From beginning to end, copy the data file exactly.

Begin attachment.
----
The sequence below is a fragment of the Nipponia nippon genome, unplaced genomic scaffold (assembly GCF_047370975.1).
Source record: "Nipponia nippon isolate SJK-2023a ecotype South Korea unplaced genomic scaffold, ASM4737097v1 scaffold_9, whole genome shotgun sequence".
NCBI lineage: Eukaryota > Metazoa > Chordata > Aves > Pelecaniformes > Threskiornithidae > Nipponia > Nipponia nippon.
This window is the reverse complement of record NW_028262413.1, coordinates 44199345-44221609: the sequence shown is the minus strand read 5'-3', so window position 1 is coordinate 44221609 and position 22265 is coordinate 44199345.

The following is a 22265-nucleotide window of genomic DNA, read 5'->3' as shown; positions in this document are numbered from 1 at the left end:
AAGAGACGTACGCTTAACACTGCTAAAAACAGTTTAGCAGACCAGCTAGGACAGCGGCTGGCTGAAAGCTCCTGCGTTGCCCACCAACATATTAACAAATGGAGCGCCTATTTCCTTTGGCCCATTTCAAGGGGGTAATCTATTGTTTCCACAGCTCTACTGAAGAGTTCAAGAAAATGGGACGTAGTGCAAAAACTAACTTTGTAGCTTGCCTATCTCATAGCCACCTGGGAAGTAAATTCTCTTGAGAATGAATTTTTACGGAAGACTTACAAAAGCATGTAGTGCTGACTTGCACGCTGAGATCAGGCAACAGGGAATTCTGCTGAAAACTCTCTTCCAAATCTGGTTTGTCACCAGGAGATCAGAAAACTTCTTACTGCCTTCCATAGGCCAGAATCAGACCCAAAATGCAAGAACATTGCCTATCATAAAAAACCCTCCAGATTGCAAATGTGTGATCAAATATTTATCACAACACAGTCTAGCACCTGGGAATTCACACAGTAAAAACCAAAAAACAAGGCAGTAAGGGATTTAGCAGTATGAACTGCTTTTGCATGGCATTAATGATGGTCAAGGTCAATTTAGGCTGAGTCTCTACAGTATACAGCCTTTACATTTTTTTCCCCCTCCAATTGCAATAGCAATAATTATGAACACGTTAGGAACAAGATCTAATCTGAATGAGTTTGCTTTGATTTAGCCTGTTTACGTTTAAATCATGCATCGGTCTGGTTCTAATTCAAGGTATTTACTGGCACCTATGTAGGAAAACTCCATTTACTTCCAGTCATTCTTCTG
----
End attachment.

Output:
The sequence below is a fragment of the Nipponia nippon genome, unplaced genomic scaffold (assembly GCF_047370975.1).
Source record: "Nipponia nippon isolate SJK-2023a ecotype South Korea unplaced genomic scaffold, ASM4737097v1 scaffold_9, whole genome shotgun sequence".
NCBI lineage: Eukaryota > Metazoa > Chordata > Aves > Pelecaniformes > Threskiornithidae > Nipponia > Nipponia nippon.
This window is the reverse complement of record NW_028262413.1, coordinates 44199345-44221609: the sequence shown is the minus strand read 5'-3', so window position 1 is coordinate 44221609 and position 22265 is coordinate 44199345.

The following is a 22265-nucleotide window of genomic DNA, read 5'->3' as shown; positions in this document are numbered from 1 at the left end:
AAGAGACGTACGCTTAACACTGCTAAAAACAGTTTAGCAGACCAGCTAGGACAGCGGCTGGCTGAAAGCTCCTGCGTTGCCCACCAACATATTAACAAATGGAGCGCCTATTTCCTTTGGCCCATTTCAAGGGGGTAATCTATTGTTTCCACAGCTCTACTGAAGAGTTCAAGAAAATGGGACGTAGTGCAAAAACTAACTTTGTAGCTTGCCTATCTCATAGCCACCTGGGAAGTAAATTCTCTTGAGAATGAATTTTTACGGAAGACTTACAAAAGCATGTAGTGCTGACTTGCACGCTGAGATCAGGCAACAGGGAATTCTGCTGAAAACTCTCTTCCAAATCTGGTTTGTCACCAGGAGATCAGAAAACTTCTTACTGCCTTCCATAGGCCAGAATCAGACCCAAAATGCAAGAACATTGCCTATCATAAAAAACCCTCCAGATTGCAAATGTGTGATCAAATATTTATCACAACACAGTCTAGCACCTGGGAATTCACACAGTAAAAACCAAAAAACAAGGCAGTAAGGGATTTAGCAGTATGAACTGCTTTTGCATGGCATTAATGATGGTCAAGGTCAATTTAGGCTGAGTCTCTACAGTATACAGCCTTTACATTTTTTTCCCCCTCCAATTGCAATAGCAATAATTATGAACACGTTAGGAACAAGATCTAATCTGAATGAGTTTGCTTTGATTTAGCCTGTTTACGTTTAAATCATGCATCGGTCTGGTTCTAATTCAAGGTATTTACTGGCACCTATGTAGGAAAACTCCATTTACTTCCAGTCATTCTTCTG